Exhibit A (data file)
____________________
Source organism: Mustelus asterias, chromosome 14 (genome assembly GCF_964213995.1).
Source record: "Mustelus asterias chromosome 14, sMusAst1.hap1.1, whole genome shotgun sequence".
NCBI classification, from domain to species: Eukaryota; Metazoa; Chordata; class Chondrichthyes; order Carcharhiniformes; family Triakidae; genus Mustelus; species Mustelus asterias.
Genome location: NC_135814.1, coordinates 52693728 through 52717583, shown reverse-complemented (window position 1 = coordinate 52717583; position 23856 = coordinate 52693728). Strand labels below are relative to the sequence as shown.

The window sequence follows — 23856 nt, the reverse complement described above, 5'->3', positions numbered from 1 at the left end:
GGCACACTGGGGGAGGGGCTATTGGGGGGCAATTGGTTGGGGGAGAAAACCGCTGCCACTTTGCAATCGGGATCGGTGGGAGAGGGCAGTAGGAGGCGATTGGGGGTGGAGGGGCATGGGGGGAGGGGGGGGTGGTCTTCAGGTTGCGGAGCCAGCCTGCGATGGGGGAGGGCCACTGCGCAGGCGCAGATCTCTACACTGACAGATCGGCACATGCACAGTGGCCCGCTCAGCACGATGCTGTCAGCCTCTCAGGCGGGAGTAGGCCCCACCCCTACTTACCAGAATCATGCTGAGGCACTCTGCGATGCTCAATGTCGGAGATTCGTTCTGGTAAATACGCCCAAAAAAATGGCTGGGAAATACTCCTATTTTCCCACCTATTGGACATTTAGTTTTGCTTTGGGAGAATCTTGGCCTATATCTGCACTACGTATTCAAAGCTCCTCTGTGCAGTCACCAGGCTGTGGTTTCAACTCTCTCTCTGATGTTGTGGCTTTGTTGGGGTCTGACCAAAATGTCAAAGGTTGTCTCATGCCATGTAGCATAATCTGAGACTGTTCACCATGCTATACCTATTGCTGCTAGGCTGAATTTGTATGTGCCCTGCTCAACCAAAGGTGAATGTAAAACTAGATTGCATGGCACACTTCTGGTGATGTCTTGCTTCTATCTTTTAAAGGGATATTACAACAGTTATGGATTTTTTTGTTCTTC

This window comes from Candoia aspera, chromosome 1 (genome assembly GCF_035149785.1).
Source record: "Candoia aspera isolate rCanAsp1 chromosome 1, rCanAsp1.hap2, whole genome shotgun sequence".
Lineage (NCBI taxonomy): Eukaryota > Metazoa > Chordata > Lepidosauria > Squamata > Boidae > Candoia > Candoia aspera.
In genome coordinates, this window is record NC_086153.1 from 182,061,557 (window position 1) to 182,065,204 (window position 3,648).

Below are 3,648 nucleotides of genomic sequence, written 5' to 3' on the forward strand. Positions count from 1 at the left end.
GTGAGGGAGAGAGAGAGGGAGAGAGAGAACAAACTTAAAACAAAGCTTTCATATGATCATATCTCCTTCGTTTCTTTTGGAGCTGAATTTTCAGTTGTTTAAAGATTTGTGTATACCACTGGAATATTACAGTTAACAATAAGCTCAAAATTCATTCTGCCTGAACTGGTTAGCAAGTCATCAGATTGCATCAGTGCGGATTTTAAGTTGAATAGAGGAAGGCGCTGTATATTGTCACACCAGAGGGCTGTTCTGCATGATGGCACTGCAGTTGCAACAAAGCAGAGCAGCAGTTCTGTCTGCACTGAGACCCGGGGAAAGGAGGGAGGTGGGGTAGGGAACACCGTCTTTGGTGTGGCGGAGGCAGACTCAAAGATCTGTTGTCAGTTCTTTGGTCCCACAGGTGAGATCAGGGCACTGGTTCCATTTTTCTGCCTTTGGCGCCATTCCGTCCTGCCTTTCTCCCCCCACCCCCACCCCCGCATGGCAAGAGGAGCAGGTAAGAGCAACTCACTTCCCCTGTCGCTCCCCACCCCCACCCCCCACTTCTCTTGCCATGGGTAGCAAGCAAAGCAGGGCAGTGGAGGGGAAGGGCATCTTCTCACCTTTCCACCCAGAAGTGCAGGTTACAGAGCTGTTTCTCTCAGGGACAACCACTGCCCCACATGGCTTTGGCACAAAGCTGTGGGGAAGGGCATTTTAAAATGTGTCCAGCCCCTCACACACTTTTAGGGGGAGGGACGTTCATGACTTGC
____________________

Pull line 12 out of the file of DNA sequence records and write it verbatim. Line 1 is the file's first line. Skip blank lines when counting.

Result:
GTGAGGGAGAGAGAGAGGGAGAGAGAGAACAAACTTAAAACAAAGCTTTCATATGATCATATCTCCTTCGTTTCTTTTGGAGCTGAATTTTCAGTTGTTTAAAGATTTGTGTATACCACTGGAATATTACAGTTAACAATAAGCTCAAAATTCATTCTGCCTGAACTGGTTAGCAAGTCATCAGATTGCATCAGTGCGGATTTTAAGTTGAATAGAGGAAGGCGCTGTATATTGTCACACCAGAGGGCTGTTCTGCATGATGGCACTGCAGTTGCAACAAAGCAGAGCAGCAGTTCTGTCTGCACTGAGACCCGGGGAAAGGAGGGAGGTGGGGTAGGGAACACCGTCTTTGGTGTGGCGGAGGCAGACTCAAAGATCTGTTGTCAGTTCTTTGGTCCCACAGGTGAGATCAGGGCACTGGTTCCATTTTTCTGCCTTTGGCGCCATTCCGTCCTGCCTTTCTCCCCCCACCCCCACCCCCGCATGGCAAGAGGAGCAGGTAAGAGCAACTCACTTCCCCTGTCGCTCCCCACCCCCACCCCCCACTTCTCTTGCCATGGGTAGCAAGCAAAGCAGGGCAGTGGAGGGGAAGGGCATCTTCTCACCTTTCCACCCAGAAGTGCAGGTTACAGAGCTGTTTCTCTCAGGGACAACCACTGCCCCACATGGCTTTGGCACAAAGCTGTGGGGAAGGGCATTTTAAAATGTGTCCAGCCCCTCACACACTTTTAGGGGGAGGGACGTTCATGACTTGC